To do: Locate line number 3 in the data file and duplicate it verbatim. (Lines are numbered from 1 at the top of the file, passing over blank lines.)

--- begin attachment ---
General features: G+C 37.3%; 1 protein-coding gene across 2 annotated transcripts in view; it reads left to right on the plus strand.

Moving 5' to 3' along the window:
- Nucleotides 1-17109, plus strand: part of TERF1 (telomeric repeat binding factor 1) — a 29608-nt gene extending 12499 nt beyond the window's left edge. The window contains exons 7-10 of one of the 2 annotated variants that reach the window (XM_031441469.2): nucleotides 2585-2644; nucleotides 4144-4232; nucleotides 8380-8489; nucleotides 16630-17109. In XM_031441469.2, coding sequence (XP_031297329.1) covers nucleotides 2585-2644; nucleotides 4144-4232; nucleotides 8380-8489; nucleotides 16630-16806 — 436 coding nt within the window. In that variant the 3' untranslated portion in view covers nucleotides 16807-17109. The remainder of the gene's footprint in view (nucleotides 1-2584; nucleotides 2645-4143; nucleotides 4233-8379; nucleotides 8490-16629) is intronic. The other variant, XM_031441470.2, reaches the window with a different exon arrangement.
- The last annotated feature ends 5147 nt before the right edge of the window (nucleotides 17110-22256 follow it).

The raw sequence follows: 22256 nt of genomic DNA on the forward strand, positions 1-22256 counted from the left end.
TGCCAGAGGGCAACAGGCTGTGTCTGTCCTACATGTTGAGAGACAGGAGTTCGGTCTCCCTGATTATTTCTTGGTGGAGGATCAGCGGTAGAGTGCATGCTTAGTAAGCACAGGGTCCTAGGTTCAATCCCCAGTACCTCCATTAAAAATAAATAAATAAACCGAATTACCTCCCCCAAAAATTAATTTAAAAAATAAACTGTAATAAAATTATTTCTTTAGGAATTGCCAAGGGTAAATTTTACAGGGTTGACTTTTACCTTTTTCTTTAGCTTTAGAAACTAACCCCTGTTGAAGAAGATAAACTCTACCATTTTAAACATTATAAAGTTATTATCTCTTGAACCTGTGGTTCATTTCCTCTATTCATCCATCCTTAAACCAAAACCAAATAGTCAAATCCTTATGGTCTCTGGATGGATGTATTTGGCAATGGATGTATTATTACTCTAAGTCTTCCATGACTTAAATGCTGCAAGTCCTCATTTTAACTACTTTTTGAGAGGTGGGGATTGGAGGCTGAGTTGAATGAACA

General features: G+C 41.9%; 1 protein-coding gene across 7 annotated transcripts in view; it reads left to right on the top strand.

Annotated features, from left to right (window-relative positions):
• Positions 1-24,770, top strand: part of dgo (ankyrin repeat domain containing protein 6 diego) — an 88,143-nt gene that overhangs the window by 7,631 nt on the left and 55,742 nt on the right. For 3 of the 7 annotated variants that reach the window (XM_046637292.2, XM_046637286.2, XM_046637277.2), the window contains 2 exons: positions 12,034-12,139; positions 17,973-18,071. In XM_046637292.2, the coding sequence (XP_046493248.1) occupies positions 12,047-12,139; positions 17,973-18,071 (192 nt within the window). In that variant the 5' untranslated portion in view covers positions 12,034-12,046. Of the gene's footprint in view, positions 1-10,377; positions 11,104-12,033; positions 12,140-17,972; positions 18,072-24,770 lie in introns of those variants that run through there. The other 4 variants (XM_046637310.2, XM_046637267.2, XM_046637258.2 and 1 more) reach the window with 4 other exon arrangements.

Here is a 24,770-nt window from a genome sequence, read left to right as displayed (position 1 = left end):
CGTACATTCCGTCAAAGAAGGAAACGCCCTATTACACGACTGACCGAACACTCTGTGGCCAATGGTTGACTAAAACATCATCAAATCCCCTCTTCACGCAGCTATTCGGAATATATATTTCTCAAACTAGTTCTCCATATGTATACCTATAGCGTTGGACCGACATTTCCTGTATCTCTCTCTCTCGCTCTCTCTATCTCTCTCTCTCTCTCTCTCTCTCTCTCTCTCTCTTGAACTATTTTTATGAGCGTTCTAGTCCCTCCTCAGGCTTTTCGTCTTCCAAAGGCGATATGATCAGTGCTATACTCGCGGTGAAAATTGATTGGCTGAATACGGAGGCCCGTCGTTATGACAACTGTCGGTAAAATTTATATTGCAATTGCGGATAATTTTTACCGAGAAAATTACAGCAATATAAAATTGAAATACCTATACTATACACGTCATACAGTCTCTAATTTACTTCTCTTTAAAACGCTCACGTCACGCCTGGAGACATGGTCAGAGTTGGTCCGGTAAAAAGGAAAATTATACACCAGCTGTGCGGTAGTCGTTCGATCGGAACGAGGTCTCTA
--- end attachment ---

- Nucleotides 1-17109, plus strand: part of TERF1 (telomeric repeat binding factor 1) — a 29608-nt gene extending 12499 nt beyond the window's left edge. The window contains exons 7-10 of one of the 2 annotated variants that reach the window (XM_031441469.2): nucleotides 2585-2644; nucleotides 4144-4232; nucleotides 8380-8489; nucleotides 16630-17109. In XM_031441469.2, coding sequence (XP_031297329.1) covers nucleotides 2585-2644; nucleotides 4144-4232; nucleotides 8380-8489; nucleotides 16630-16806 — 436 coding nt within the window. In that variant the 3' untranslated portion in view covers nucleotides 16807-17109. The remainder of the gene's footprint in view (nucleotides 1-2584; nucleotides 2645-4143; nucleotides 4233-8379; nucleotides 8490-16629) is intronic. The other variant, XM_031441470.2, reaches the window with a different exon arrangement.